No Such Thing as a Free Lunch
Seymour, Richard, The Middle East
THERE ARE BILLIONS OF WEBPAGES populating the World Wide Web, a figure that grows rapidly, offering us ever more information by the day. The downside of this is that when we want to find something, no matter how obscure, we are presented with thousands of possibilities, in a fraction of a second, all conveniently arranged in the order an algorithm thinks is most relevant to us.
So quick and easy is finding what we want on the Web however, few of us ever consider the technology behind the process or the power of the search engines we use over so many aspects of our lives that pervades so much of what we do and how we think.
What search engines do is seek to understand you better than you understand yourself. To understand and to anticipate your needs before you realise you have them. A company like Google can and does use data acquired from your web history garnered from a host of services they provide from email to buying music and, arguably, doing this better than any other company.
Google has come to dominate the search engine market. The primary reason for this is that they are very good at what they promise to do. Their search algorithm is widely regarded as being the most sophisticated of any of their competitors, and they have been better than anyone else at monetising their product. Attracting hundreds of millions of people to a webpage is one thing, but as many failed dotcom enterprises have found, making money from them is quite another.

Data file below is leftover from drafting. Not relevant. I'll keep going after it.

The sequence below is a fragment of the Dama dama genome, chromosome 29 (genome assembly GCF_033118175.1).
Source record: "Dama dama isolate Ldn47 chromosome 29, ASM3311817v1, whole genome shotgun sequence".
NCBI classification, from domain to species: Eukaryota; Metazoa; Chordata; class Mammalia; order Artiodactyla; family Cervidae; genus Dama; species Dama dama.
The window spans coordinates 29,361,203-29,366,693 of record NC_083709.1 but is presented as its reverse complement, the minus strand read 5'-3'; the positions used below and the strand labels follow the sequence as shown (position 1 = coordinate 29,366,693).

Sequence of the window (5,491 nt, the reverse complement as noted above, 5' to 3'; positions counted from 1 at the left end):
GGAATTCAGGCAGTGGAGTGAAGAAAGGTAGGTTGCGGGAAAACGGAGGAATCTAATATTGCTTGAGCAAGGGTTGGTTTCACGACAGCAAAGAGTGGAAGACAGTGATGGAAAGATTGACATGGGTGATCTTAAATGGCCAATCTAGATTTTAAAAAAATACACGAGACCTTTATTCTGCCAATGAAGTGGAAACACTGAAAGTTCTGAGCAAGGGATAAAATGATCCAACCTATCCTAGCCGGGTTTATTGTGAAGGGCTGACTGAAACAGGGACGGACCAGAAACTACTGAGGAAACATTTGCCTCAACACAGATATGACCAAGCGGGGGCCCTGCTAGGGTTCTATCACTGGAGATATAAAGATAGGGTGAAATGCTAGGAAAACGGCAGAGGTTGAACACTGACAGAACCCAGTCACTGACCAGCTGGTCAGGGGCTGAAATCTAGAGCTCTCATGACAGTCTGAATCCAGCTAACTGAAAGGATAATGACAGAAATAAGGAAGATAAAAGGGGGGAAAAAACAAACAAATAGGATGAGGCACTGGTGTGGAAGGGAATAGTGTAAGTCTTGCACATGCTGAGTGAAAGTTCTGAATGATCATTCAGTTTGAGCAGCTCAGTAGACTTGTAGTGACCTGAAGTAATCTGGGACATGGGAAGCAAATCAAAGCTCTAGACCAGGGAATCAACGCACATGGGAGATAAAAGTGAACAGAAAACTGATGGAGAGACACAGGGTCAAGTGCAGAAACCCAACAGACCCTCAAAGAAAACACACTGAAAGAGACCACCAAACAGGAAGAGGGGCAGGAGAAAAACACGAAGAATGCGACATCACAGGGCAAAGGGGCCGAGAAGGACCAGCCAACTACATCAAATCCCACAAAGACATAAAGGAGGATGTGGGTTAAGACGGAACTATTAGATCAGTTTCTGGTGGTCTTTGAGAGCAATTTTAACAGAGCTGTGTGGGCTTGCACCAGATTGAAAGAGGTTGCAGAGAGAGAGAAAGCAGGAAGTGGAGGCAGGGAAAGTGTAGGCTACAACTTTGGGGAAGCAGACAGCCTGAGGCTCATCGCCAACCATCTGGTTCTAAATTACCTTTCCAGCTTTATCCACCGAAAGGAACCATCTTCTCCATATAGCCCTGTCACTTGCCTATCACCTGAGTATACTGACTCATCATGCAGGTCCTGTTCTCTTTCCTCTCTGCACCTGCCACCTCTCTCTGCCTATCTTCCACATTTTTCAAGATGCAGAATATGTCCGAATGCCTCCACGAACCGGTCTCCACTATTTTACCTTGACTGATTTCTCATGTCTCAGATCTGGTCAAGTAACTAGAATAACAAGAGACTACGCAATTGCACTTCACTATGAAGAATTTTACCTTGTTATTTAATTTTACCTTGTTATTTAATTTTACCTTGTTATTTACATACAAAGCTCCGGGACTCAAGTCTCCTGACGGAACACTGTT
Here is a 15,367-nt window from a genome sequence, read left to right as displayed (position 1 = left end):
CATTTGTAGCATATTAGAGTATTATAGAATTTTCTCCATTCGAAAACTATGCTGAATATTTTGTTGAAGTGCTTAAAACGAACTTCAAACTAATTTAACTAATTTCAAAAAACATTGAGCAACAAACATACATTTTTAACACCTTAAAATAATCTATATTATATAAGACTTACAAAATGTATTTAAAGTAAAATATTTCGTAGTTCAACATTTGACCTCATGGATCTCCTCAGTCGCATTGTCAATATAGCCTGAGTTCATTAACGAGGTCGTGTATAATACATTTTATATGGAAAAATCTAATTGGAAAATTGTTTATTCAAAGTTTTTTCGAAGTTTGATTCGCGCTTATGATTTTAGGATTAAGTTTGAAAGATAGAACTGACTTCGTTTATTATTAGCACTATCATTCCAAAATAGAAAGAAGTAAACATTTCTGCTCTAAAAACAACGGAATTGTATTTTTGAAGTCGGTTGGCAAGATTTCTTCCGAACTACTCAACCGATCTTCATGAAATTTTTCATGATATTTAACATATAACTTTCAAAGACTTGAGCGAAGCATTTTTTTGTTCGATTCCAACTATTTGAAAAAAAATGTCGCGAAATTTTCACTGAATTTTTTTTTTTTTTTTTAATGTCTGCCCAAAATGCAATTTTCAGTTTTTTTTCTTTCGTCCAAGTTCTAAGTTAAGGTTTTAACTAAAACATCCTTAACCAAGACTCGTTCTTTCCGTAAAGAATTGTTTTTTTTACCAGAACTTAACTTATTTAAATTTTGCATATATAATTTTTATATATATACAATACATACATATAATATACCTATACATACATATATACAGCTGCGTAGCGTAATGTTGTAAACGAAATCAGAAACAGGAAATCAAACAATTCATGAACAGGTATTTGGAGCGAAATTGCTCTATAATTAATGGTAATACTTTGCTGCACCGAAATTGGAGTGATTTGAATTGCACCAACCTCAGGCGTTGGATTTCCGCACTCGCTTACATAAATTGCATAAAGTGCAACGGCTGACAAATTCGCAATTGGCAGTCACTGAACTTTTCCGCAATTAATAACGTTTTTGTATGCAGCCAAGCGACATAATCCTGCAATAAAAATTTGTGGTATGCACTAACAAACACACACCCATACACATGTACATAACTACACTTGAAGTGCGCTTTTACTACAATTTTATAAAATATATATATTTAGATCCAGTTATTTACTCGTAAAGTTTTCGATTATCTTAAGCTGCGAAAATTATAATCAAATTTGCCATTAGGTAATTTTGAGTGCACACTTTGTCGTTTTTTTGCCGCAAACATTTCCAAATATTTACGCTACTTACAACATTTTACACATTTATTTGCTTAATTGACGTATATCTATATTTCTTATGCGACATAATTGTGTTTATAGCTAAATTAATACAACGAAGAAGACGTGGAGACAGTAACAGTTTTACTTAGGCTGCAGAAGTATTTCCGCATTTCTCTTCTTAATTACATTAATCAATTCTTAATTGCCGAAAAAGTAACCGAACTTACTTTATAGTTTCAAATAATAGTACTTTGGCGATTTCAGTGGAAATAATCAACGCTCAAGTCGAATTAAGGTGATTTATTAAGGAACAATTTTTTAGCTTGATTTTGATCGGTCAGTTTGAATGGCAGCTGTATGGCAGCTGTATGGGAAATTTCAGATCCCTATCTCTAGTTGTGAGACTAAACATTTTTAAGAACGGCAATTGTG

Nothing is free of charge on the Web, despite how it may appear. If you are not parting with money you are handing over information, which is then turned into money. This is done most commonly through advertising that is targeted at you based on your search history, keywords in the emails you write and so on.
Web advertising is a growing market all over the world and the situation is no different in the Middle East. According to the Internet Advertising Bureau search ads generated $16.9bn globally in 2012. This figure does not include mobile search ads which themselves accounted for $8.9bn over the same period. Mobile search revenues are expected to be the main area of growth over the coming years, which is expected by IT research company Gartner to reach 24.5bn in 2016.
Google is the search engine of choice in the Middle East. In Saudi Arabia is has a 95% market share according to data collected by Clicky Web Analytics and in Egypt as much as 97%.
The number of web users in the region however, is still low compared to elsewhere. So Google's share is of a relatively small number. The potential for growth gives hope to its competitors who are moving into the region to attract new users as the sector expands, which it is predicted to do.
Yahoo! bought Maktoob.com in 2009 and through this acquisition is seeking to succeed in areas that in north America and Europe it has essentially given up on. Maktoob is already a very successful news site but plans are for it to develop as a dedicated Arabic media hub, which will provide access to Arabic-language films, TV shows and music videos. …